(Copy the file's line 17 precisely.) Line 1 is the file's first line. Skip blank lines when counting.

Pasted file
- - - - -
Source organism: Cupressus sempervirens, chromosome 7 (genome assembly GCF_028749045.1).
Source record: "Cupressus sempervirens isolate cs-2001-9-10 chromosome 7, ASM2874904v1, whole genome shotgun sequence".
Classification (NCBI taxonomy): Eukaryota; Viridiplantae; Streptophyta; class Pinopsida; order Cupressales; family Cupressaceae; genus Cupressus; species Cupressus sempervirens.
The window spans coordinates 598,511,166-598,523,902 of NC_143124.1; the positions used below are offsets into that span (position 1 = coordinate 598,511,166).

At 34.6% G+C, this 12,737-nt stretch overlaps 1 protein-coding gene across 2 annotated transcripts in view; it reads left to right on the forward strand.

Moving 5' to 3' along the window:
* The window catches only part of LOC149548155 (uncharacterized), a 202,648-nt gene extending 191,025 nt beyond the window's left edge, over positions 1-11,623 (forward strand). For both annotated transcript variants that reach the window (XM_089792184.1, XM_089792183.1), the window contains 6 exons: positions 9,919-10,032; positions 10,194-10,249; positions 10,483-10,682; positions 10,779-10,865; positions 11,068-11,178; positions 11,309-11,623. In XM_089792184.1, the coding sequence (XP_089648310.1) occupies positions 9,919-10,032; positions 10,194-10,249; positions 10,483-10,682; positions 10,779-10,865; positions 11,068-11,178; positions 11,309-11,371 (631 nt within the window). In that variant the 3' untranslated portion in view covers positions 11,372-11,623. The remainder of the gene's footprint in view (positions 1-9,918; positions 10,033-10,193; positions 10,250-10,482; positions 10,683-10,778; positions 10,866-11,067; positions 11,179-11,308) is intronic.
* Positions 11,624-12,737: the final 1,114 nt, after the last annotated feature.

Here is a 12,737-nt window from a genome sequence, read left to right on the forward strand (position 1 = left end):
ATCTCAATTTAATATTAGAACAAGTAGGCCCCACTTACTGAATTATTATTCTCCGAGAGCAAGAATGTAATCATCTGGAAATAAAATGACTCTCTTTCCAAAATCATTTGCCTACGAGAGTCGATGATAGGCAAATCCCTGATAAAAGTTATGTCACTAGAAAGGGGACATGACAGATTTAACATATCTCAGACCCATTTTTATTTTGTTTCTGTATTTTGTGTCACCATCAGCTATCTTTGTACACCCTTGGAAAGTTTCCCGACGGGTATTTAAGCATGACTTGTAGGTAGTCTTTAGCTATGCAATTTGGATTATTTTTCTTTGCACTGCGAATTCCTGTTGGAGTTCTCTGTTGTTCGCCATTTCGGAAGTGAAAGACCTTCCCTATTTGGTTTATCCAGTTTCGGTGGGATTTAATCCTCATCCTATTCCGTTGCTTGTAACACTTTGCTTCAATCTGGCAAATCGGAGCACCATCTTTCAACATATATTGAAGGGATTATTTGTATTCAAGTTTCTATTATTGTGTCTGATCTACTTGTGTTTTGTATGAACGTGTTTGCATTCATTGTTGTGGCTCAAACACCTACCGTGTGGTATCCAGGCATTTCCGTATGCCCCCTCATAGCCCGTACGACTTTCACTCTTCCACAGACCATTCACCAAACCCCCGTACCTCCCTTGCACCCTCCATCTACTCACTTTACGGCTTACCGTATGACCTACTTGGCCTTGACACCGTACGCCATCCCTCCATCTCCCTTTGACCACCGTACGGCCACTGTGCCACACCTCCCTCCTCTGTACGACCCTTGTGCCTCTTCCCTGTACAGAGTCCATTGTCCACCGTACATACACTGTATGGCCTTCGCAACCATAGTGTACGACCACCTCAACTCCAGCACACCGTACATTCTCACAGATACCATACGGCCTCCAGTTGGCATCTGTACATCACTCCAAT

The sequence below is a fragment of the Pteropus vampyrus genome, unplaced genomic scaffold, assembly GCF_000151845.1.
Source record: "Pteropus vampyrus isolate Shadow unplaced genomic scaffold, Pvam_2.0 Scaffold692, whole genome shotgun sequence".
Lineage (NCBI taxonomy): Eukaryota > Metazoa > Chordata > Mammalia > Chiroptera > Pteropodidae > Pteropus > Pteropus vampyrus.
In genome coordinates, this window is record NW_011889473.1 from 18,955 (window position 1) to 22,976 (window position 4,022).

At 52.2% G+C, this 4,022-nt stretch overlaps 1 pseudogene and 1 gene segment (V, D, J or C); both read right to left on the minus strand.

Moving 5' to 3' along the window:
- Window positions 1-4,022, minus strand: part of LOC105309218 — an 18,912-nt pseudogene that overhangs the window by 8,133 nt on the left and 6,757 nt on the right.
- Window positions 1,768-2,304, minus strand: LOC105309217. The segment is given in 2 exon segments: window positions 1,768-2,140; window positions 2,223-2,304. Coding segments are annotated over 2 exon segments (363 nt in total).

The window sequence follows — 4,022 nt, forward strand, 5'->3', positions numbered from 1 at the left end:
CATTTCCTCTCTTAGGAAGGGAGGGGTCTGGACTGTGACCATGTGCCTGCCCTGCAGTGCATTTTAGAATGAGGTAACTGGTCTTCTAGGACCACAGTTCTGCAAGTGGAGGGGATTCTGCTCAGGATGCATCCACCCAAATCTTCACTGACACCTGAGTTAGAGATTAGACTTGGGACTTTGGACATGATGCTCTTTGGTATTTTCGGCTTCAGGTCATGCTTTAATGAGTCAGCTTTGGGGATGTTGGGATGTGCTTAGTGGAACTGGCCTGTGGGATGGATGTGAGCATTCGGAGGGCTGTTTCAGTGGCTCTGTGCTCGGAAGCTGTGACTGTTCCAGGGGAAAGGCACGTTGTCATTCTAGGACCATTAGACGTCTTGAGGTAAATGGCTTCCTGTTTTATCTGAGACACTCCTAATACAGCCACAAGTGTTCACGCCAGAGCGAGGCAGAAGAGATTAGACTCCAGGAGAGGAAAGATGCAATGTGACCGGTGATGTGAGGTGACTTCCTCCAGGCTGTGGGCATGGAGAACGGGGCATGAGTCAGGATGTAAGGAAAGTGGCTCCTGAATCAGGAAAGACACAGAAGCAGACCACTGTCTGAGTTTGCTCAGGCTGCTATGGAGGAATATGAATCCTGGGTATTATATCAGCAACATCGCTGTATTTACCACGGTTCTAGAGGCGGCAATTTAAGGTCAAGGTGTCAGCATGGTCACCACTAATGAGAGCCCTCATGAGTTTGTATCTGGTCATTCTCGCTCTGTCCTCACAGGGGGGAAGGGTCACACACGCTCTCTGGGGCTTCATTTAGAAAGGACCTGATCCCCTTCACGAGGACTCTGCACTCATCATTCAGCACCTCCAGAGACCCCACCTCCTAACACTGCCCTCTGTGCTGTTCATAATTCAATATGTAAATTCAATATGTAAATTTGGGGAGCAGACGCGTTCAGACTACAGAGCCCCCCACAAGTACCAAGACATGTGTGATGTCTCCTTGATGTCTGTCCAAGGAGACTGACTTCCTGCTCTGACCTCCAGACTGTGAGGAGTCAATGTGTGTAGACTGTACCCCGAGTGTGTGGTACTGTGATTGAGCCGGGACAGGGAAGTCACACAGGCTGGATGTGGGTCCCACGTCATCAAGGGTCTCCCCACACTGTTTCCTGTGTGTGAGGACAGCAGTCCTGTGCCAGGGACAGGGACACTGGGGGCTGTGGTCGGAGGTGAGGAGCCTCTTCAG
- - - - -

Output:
- Window positions 1-4,022, minus strand: part of LOC105309218 — an 18,912-nt pseudogene that overhangs the window by 8,133 nt on the left and 6,757 nt on the right.